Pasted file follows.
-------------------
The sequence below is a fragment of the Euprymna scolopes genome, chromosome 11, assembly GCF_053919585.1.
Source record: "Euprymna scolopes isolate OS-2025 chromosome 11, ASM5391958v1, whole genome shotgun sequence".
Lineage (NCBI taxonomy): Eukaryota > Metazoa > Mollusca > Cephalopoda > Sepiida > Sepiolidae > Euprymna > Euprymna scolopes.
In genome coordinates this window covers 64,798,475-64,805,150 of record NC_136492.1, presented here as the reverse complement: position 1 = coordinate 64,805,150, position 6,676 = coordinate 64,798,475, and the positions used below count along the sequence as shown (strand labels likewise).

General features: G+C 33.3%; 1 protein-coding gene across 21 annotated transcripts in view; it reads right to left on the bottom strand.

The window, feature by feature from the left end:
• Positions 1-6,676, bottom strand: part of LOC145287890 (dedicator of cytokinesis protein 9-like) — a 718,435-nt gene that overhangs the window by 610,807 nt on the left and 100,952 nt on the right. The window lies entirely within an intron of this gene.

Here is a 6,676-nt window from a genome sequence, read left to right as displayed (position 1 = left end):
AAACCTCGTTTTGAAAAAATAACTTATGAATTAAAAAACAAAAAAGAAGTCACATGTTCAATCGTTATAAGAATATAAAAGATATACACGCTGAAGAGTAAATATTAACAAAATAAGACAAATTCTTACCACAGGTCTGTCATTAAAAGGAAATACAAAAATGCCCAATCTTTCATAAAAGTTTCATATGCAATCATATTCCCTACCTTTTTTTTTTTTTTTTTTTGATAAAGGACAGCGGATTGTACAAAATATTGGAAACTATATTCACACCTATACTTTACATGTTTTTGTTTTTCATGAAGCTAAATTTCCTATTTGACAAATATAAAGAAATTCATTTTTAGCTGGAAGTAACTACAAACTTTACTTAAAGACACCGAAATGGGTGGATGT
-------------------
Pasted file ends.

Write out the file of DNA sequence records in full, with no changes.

The sequence below is a fragment of the Euprymna scolopes genome, chromosome 11, assembly GCF_053919585.1.
Source record: "Euprymna scolopes isolate OS-2025 chromosome 11, ASM5391958v1, whole genome shotgun sequence".
Lineage (NCBI taxonomy): Eukaryota > Metazoa > Mollusca > Cephalopoda > Sepiida > Sepiolidae > Euprymna > Euprymna scolopes.
In genome coordinates this window covers 64,798,475-64,805,150 of record NC_136492.1, presented here as the reverse complement: position 1 = coordinate 64,805,150, position 6,676 = coordinate 64,798,475, and the positions used below count along the sequence as shown (strand labels likewise).

General features: G+C 33.3%; 1 protein-coding gene across 21 annotated transcripts in view; it reads right to left on the bottom strand.

The window, feature by feature from the left end:
• Positions 1-6,676, bottom strand: part of LOC145287890 (dedicator of cytokinesis protein 9-like) — a 718,435-nt gene that overhangs the window by 610,807 nt on the left and 100,952 nt on the right. The window lies entirely within an intron of this gene.

Here is a 6,676-nt window from a genome sequence, read left to right as displayed (position 1 = left end):
AAACCTCGTTTTGAAAAAATAACTTATGAATTAAAAAACAAAAAAGAAGTCACATGTTCAATCGTTATAAGAATATAAAAGATATACACGCTGAAGAGTAAATATTAACAAAATAAGACAAATTCTTACCACAGGTCTGTCATTAAAAGGAAATACAAAAATGCCCAATCTTTCATAAAAGTTTCATATGCAATCATATTCCCTACCTTTTTTTTTTTTTTTTTTTGATAAAGGACAGCGGATTGTACAAAATATTGGAAACTATATTCACACCTATACTTTACATGTTTTTGTTTTTCATGAAGCTAAATTTCCTATTTGACAAATATAAAGAAATTCATTTTTAGCTGGAAGTAACTACAAACTTTACTTAAAGACACCGAAATGGGTGGATGT